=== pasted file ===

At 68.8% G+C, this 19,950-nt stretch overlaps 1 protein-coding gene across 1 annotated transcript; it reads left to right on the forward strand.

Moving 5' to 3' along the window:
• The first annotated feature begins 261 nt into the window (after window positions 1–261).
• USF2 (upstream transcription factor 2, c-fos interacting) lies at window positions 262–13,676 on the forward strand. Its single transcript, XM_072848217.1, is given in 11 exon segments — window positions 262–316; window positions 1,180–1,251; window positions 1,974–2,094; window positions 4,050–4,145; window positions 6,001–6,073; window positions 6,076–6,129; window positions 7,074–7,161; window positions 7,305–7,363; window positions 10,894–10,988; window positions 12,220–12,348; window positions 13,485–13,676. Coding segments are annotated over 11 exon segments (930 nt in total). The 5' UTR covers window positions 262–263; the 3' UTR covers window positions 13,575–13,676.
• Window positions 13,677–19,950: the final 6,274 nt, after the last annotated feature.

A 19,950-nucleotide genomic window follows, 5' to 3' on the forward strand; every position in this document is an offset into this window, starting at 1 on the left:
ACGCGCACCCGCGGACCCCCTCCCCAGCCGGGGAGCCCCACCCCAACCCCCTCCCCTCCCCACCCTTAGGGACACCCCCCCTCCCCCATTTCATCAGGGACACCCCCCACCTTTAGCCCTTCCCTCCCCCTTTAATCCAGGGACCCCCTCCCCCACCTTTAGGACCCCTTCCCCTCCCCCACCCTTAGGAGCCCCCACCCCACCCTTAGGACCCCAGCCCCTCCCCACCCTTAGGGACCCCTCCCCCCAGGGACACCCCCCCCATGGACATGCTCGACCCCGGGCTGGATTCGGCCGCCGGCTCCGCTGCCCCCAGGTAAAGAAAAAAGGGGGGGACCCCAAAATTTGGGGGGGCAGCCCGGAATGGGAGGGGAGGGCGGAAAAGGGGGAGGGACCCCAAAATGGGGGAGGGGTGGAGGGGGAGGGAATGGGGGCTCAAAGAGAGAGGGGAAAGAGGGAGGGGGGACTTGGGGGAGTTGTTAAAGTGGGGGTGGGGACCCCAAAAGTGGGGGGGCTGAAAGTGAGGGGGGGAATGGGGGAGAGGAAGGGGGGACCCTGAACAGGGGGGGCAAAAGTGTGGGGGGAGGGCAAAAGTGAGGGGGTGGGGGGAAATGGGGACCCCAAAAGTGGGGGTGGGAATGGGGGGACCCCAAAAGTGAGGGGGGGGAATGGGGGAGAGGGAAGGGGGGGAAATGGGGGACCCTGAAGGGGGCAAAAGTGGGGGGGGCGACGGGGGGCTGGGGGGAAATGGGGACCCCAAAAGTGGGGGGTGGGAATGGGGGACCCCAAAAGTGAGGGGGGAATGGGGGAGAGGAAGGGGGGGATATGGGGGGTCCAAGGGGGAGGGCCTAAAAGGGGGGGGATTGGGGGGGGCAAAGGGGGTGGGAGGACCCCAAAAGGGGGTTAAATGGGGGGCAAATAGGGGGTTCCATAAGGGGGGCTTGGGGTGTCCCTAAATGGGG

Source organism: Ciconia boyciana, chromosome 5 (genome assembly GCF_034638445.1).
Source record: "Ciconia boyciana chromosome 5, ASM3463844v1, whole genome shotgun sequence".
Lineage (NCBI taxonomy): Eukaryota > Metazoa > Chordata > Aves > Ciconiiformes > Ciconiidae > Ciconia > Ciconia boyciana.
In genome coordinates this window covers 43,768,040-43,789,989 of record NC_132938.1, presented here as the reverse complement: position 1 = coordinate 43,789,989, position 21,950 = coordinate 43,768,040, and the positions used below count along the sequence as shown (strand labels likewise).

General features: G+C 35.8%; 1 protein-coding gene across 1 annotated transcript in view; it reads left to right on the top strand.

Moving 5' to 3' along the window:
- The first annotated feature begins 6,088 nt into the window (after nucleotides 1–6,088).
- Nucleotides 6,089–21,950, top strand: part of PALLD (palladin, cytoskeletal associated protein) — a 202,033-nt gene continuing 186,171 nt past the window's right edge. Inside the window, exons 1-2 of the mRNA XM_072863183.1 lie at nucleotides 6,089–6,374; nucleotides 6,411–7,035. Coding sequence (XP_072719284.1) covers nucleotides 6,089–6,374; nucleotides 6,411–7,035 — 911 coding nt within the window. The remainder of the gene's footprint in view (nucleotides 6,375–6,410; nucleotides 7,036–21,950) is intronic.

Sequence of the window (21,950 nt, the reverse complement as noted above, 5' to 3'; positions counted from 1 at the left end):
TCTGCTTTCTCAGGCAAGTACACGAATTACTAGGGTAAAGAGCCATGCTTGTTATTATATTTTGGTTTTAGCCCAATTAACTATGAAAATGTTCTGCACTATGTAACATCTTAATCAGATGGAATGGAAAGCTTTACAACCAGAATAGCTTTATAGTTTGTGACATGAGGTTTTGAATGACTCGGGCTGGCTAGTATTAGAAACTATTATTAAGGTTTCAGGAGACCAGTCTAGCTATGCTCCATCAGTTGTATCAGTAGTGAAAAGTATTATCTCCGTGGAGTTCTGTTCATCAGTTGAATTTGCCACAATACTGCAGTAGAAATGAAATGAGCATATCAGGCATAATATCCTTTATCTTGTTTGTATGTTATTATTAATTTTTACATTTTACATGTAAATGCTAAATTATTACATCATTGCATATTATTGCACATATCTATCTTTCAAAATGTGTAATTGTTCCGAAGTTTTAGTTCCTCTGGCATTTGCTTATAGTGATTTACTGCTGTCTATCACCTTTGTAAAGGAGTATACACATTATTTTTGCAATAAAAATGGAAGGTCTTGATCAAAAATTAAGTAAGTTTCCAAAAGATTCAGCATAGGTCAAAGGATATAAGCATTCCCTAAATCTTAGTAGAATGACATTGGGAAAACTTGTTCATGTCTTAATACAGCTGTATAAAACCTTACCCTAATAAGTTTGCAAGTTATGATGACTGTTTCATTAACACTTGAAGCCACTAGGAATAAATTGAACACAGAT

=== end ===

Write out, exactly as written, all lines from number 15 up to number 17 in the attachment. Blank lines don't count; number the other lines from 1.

- Nucleotides 6,089–21,950, top strand: part of PALLD (palladin, cytoskeletal associated protein) — a 202,033-nt gene continuing 186,171 nt past the window's right edge. Inside the window, exons 1-2 of the mRNA XM_072863183.1 lie at nucleotides 6,089–6,374; nucleotides 6,411–7,035. Coding sequence (XP_072719284.1) covers nucleotides 6,089–6,374; nucleotides 6,411–7,035 — 911 coding nt within the window. The remainder of the gene's footprint in view (nucleotides 6,375–6,410; nucleotides 7,036–21,950) is intronic.

Sequence of the window (21,950 nt, the reverse complement as noted above, 5' to 3'; positions counted from 1 at the left end):
TCTGCTTTCTCAGGCAAGTACACGAATTACTAGGGTAAAGAGCCATGCTTGTTATTATATTTTGGTTTTAGCCCAATTAACTATGAAAATGTTCTGCACTATGTAACATCTTAATCAGATGGAATGGAAAGCTTTACAACCAGAATAGCTTTATAGTTTGTGACATGAGGTTTTGAATGACTCGGGCTGGCTAGTATTAGAAACTATTATTAAGGTTTCAGGAGACCAGTCTAGCTATGCTCCATCAGTTGTATCAGTAGTGAAAAGTATTATCTCCGTGGAGTTCTGTTCATCAGTTGAATTTGCCACAATACTGCAGTAGAAATGAAATGAGCATATCAGGCATAATATCCTTTATCTTGTTTGTATGTTATTATTAATTTTTACATTTTACATGTAAATGCTAAATTATTACATCATTGCATATTATTGCACATATCTATCTTTCAAAATGTGTAATTGTTCCGAAGTTTTAGTTCCTCTGGCATTTGCTTATAGTGATTTACTGCTGTCTATCACCTTTGTAAAGGAGTATACACATTATTTTTGCAATAAAAATGGAAGGTCTTGATCAAAAATTAAGTAAGTTTCCAAAAGATTCAGCATAGGTCAAAGGATATAAGCATTCCCTAAATCTTAGTAGAATGACATTGGGAAAACTTGTTCATGTCTTAATACAGCTGTATAAAACCTTACCCTAATAAGTTTGCAAGTTATGATGACTGTTTCATTAACACTTGAAGCCACTAGGAATAAATTGAACACAGAT